San Leandro Physician’s Assistant Convicted Of Distributing Controlled Substances Without A Legitimate Medical Purpose
OAKLAND – David Lague, a physician’s assistant who formerly practiced in San Leandro, was convicted of thirty-nine counts of distributing oxycodone, oxymorphone, methadone, amphetamines, clonazepam, fentanyl, hydromorphone, morphine, hydrocodone, alprazolam, and carisoprodol outside the course of professional practice and without a legitimate medical purpose by a federal jury today, announced United States Attorney Alex Tse, Drug Enforcement Administration Special Agent in Charge Chris Nielson, and Health and Human Services, Office of Inspector General, Office of Investigations, Special Agent in Charge Steven J. Ryan, San Francisco Regional Office.
The jury found that Lague, 61, of San Mateo, had prescribed oxycodone pills on two occasions to a patient who had informed Lague that he intended to sell the pills to make a profit. In addition, the jury concluded that Lague had prescribed potent and highly addictive controlled substances to four other patients in a manner that he knew was not medically legitimate. The jury acquitted Lague of health care fraud charges in connection with his fentanyl prescriptions to one of the four patients.
Evidence at trial showed that Lague was the number one prescriber of opioids in the state of California in 2015 and 2016, according to Medicare’s records. Lague prescribed over 1.6 million controlled substance pills, of which over 1.4 million were in the most dangerous and abused category (designated by the DEA as Schedule II), in 2016.
Undercover videotapes showed Lague prescribing pills to an informant without asking any questions about the patient’s health or performing any physical examinations. Further recordings showed that, on October 13, 2016, when the informant asked Lague to double his oxycodone prescription to allow him to sell the extra pills for $6,000, Lague proceeded to provide the prescription, along with suggestions on how to avoid detection by the pharmacy or insurance provider. On December 12, 2016, Lague again doubled the informant’s prescriptions to allow the informant to sell the oxycodone pills.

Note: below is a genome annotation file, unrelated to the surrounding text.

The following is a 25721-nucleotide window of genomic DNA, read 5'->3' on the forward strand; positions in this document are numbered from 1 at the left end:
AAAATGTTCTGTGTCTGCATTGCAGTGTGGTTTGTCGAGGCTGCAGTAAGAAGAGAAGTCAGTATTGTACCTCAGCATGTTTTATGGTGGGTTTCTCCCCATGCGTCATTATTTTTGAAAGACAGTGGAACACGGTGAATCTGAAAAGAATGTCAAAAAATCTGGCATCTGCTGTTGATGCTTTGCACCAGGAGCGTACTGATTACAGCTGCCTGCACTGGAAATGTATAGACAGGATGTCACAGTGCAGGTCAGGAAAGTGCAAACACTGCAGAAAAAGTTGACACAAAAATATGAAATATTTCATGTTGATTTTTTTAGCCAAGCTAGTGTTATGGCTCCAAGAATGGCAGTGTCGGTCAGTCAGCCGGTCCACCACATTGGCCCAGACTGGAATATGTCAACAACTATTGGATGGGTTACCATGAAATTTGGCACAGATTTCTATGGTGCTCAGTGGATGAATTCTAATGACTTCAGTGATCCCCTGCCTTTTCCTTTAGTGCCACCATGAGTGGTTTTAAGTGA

In addition, evidence from medical records showed that Lague was prescribing controlled substances to other patients despite clear signs of addiction. Studies compiled by the Centers for Disease Control and Prevention show that the combination of opioids and benzodiazepines (such as Xanax or Klonopin) quadruples the risk of overdose. Medical records showed that Lague prescribed opioids and benzodiazepines to a patient who had twice tested positive for cocaine and whose father and former orthopedist had both warned Lague of red flags regarding the patient’s addiction. Records further showed that Lague prescribed opioids and benzodiazepines to a patient who tested positive three times for cocaine and that Lague even wrote her an excuse note for her Narcotics Anonymous class before issuing her more prescriptions. Medical records from a third patient showed that Lague prescribed a highly potent formulation of fentanyl that was intended for use only to treat cancer pain to a patient who did not have cancer and twice tested positive for heroin. Records further showed that Lague had prescribed extraordinarily high amounts of oxycodone, as many as 90 oxycodone pills per day, to a fourth patient who had disclosed a prior oxycodone addiction and described consuming 25 pills at once on one occasion.
The guilty verdict followed an eleven-day jury trial before the Honorable Haywood S. Gilliam, U.S. District Court Judge.
Lague was indicted by a federal grand jury on December 5, 2017. He was charged with thirty-six counts of distributing Schedule II controlled substances outside the usual course of professional practice without a legitimate medical purpose, three counts of distributing Schedule IV controlled substances outside the usual course of professional practice without a legitimate medical purpose, one count of conspiracy to commit health care fraud, and six counts of health care fraud.
Following his conviction, Lague was remanded to the custody of the United States Marshals Service. Defendant’s sentencing hearing is scheduled for October 22, 2018, before Judge Gilliam in Oakland. The maximum statutory penalty for each count of distributing a controlled Schedule II substance outside the usual course of professional practice without a legitimate medical purpose in violation of 21 U.S.C. § 841(a)(1) is 20 years imprisonment and a fine of $1,000,000. The maximum statutory penalty for each count of distributing a controlled Schedule IV substance outside the usual course of professional practice without a legitimate medical purpose in violation of 21 U.S.C. § 841(a)(1) is 5 years imprisonment and a fine of $250,000. However, any sentence will be imposed by the court after consideration of the U.S. Sentencing Guidelines and the federal statute governing the imposition of a sentence, 18 U.S.C. § 3553.
Rita Lin and Frank Riebli are the Assistant U.S. Attorneys who are prosecuting the case with the assistance of Ana Guerra, Diana Wong, and Linda Love. This case was investigated and prosecuted by member agencies of the Organized Crime Drug Enforcement Task Force, a focused multi-agency, multi-jurisdictional task force investigating and prosecuting the most significant drug trafficking organizations throughout the United States by leveraging the combined expertise of federal, state, and local law enforcement agencies.